Promoting diversity in the workforce has been gaining momentum for several years, but increasingly it’s clear that the practice also makes organizations more competitive and resilient, according to women in leadership roles in the payments industry.

“Having different perspectives within a company expands the overall vision, which can offset vulnerabilities,” said Archana Puri, Braintree’s head of product management at Braintree, Monday, during a Monday panel discussion at SourceMedia's annual Card Forum in Austin, Texas.

Puri, one of PaymentsSource’s 2017 Most Influential Women of Payments, joined several other honorees on a panel to discuss career development, mentorship and the effect of diversity on work environments.

Amy Parsons, Senior Vice President, Global Acceptance, Discover Financial Services
Corporate diversity is much more than appearances, said Amy Parsons, senior vice president of payments at Discover Financial Services.

U.S. Bank’s strong record of promoting diversity may even have helped the bank withstand shocks from the economic downturn that began nearly a decade ago, suggested Margaret Weichert, a principal with EY’s banking practice, who led the panel discussion.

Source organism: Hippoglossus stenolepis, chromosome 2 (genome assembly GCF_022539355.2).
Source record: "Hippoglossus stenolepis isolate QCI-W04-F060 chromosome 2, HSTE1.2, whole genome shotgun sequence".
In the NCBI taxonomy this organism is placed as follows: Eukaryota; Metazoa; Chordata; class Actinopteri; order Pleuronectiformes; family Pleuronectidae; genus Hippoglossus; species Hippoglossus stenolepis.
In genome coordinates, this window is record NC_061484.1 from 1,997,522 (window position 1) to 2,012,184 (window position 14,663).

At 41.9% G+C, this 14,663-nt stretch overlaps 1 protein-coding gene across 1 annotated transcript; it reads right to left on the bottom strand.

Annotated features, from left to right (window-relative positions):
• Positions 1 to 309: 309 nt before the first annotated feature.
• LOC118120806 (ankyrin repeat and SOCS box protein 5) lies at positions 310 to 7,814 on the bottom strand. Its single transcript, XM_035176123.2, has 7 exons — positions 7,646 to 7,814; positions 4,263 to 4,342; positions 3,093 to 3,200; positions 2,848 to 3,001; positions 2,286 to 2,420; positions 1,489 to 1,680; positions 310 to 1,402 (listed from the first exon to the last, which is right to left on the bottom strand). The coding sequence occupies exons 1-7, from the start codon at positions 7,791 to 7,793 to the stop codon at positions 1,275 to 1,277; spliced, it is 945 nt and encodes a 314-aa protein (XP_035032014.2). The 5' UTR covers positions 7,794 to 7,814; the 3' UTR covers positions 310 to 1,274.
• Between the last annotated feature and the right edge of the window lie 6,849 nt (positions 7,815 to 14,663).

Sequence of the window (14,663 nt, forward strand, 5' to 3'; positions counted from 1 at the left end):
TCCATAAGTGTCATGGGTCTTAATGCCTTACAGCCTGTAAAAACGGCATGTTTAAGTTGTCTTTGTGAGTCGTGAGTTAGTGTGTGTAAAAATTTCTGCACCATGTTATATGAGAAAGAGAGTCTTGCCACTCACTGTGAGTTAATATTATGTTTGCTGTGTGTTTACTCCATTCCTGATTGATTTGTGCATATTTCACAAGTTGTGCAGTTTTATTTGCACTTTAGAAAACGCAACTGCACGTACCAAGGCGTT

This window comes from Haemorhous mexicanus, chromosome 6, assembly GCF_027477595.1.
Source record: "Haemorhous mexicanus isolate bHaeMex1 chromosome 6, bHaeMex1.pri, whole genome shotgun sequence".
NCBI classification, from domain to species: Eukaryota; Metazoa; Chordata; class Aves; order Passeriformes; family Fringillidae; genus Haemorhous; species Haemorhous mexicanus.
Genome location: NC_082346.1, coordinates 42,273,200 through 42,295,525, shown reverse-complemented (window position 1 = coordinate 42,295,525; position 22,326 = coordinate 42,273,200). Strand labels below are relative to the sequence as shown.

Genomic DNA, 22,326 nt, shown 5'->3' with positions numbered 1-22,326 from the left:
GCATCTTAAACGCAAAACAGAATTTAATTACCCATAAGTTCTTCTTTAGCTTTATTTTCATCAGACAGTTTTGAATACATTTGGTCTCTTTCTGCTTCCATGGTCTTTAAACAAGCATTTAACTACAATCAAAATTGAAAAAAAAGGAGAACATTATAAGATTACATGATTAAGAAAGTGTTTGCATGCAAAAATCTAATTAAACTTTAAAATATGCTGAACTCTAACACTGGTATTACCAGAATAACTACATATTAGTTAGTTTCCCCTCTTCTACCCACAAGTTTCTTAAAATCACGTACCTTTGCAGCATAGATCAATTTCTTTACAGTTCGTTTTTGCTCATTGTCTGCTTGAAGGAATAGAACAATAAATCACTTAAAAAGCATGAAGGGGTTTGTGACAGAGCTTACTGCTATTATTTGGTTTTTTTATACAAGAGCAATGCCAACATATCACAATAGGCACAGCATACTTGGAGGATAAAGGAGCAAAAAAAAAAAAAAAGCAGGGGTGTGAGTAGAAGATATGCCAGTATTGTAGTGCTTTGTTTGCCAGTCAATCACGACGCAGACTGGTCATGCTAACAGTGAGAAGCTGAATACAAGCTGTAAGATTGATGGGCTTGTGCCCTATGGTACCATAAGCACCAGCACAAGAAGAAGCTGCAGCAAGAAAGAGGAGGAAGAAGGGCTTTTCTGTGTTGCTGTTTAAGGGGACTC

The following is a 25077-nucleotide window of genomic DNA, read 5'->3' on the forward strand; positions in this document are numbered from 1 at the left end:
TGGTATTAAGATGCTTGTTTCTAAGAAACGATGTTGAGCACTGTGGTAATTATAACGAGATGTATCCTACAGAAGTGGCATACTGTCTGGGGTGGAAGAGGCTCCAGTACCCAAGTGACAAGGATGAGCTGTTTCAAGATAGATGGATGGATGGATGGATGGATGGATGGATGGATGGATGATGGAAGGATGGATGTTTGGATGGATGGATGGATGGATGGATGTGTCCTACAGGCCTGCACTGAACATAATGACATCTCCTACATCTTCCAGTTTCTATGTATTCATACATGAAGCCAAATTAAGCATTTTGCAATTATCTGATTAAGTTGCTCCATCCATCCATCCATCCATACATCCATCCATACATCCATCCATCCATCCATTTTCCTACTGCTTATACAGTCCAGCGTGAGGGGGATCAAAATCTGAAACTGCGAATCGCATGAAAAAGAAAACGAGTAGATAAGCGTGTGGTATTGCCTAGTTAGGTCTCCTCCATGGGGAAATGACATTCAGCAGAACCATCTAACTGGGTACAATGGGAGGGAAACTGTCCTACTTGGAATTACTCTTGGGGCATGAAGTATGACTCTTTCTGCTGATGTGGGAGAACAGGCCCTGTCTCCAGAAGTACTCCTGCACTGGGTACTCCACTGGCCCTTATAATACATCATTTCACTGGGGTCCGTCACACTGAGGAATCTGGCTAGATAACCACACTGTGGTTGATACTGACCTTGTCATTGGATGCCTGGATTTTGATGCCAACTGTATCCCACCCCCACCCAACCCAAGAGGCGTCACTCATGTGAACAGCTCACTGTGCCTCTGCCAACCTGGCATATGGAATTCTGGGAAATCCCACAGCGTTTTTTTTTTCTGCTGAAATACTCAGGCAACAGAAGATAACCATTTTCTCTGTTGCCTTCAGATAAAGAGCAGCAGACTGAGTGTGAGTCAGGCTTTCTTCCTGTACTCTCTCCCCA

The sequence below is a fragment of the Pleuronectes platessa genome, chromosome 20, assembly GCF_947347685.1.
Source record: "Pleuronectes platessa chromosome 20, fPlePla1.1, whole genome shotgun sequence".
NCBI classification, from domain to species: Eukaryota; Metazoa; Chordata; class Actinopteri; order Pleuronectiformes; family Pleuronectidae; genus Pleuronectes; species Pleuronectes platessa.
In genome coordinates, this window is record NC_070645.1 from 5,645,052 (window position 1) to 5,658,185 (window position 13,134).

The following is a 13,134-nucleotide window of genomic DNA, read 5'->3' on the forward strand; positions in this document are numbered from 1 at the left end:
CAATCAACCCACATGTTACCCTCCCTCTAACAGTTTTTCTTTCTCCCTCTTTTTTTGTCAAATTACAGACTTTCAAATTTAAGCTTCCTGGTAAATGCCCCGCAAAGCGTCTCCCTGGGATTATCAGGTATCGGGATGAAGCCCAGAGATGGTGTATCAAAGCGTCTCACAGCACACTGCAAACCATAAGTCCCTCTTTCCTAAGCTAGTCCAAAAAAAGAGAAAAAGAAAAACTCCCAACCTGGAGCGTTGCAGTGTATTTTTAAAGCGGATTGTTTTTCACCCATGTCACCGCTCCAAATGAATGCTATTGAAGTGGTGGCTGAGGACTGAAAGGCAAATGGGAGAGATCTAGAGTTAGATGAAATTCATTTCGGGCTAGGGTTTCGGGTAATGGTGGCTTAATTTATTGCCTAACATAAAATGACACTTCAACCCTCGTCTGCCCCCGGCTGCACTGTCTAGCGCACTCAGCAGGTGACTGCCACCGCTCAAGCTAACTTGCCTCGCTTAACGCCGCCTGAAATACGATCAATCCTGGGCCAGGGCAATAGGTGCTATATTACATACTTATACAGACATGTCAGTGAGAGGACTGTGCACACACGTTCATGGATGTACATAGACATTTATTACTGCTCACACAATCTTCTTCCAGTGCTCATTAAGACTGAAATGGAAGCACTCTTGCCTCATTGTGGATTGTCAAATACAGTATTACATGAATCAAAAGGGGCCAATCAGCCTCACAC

“Promoting diversity can protect against risks,” Weichert said.

Racy Morgan, head of payment strategy and execution at U.S. Bank, sees the theory play out routinely at her organization where teams of employees with diverse backgrounds and points of view come together to design products.

“Because of unconscious bias, everyone has a tendency to design things that are familiar to themselves, but the way to offset that is to bring people together of different ages, genders and experience. That way you can make sure you’re designing products for everyone and differentiating your product from your competitors, at the same time,” Morgan said.

Diversity in the workforce runs much deeper than appearances, said Amy Parsons, senior vice president of global commerce at Discover Financial Services.

“Diversity is having people working together who have different backgrounds and styles, and bringing them together with a lot of respect and what we call ‘generous listening’ to gather really broad perspectives,” Parsons said.

As diversity becomes an operating principle, organizations themselves may be changing, suggested Monica Eaton-Cardone, co-founder and chief operating officer of Chargebacks 911.

“Instead of a rigid hierarchy like a pyramid, our organization is relatively flat, and as a result it’s more agile,” Eaton-Cardone said. “The effect is that individuals have more opportunity to grow, and the organization can draw from a more diverse pool of ideas and interests than you might get in a more traditional corporate structure.”

Another way to promote diversity within organizations is to promote mentoring across different departments, said Kara Kazazean, director of payment services at Walmart.

Walmart encourages mentoring circles, which helps women expand their networks and build relationships with workers in different parts of the company, according to Kazazean. “I’m in payments, and I’m in a mentoring circle with people who work in I.T. and logistics, which is a great way to learn across the enterprise,” she said.